The White House announced Feb. 18 the completion of its cybersecurity framework, about one year after President Barack Obama signed an executive order mandating the creation of best practices and standards to help improve cybersecurity.
“While I believe today’s framework marks a turning point, it’s clear that much more work needs to be done to enhance our cybersecurity,” Obama said in a statement.
The framework is a conglomeration of existing global standards and practices aimed at helping agencies and organizations manage cyber-risks.
The framework is made up of five core functions to identify cyber-risks, protect infrastructure, detect cyber-infiltration, respond to them and recover from them.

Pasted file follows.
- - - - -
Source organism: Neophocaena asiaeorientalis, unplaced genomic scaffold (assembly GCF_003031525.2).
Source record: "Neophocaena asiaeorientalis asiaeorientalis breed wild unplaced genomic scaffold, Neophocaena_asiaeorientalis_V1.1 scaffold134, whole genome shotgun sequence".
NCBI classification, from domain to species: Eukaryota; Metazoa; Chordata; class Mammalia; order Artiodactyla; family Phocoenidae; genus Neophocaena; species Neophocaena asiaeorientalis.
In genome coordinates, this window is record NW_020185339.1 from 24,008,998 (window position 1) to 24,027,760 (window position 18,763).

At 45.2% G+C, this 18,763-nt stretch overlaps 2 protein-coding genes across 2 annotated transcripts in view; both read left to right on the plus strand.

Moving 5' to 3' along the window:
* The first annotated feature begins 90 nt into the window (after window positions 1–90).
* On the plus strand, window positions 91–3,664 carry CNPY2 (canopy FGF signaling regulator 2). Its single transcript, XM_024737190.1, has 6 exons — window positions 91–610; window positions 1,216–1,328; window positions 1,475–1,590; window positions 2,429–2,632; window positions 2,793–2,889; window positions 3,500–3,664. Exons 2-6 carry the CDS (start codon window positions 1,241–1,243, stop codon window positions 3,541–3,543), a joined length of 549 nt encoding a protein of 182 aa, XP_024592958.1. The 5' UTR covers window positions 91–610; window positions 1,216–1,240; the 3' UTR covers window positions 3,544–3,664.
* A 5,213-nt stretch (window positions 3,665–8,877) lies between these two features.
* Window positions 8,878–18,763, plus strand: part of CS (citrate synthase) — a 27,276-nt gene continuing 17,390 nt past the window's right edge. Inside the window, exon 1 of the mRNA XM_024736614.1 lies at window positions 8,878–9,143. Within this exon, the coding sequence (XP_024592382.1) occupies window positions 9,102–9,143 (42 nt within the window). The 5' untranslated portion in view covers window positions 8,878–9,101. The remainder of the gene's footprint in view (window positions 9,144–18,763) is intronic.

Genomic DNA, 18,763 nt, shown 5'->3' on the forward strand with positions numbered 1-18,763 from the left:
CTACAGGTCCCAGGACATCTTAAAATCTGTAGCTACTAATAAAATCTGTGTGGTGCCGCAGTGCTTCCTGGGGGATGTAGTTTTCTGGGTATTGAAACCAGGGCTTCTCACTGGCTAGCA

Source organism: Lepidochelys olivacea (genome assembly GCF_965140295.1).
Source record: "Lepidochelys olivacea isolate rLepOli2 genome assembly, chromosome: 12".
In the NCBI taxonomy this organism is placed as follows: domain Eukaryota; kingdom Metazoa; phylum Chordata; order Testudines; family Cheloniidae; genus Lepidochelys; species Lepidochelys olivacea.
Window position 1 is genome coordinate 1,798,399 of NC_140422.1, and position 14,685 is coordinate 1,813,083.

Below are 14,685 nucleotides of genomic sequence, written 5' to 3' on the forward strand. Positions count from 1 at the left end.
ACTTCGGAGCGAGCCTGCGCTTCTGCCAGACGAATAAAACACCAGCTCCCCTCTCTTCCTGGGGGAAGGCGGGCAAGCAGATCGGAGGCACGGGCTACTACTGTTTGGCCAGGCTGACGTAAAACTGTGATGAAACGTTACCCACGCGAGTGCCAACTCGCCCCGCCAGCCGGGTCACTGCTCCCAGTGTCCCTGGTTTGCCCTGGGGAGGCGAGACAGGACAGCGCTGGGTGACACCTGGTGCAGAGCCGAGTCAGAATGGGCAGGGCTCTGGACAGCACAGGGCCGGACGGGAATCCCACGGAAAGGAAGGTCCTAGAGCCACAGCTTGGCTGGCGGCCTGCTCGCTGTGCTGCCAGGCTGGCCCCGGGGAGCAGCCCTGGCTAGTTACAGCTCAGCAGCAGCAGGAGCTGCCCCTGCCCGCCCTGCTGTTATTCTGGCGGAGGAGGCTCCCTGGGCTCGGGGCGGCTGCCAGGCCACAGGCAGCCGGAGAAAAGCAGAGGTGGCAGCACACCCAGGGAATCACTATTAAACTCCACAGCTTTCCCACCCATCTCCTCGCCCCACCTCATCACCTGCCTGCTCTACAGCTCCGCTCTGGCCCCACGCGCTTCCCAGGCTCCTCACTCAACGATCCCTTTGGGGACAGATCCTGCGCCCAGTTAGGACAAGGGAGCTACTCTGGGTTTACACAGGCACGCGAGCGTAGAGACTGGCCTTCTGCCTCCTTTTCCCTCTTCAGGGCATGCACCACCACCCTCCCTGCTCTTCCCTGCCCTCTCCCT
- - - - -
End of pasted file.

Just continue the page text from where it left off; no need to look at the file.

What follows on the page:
The framework also has profiles for organizations to align their activities with requirements, tolerances and resources.
Finally, there are tiers for threat levels, which companies can use to increase or decrease the rigor of their practices.
Organizations and agencies are encouraged to voluntarily adopt the framework.
“The framework is a flexible, highly adaptable document, and its adoption will be market driven,” Michael Daniel, cybersecurity coordinator at the White House, said in a statement. “As a nation, we need to improve cyber-protections across the broadest set of stakeholders possible to achieve the collective benefit of security for all.”
NIST and the Department of Homeland Security are asking for feedback from organizations on the framework.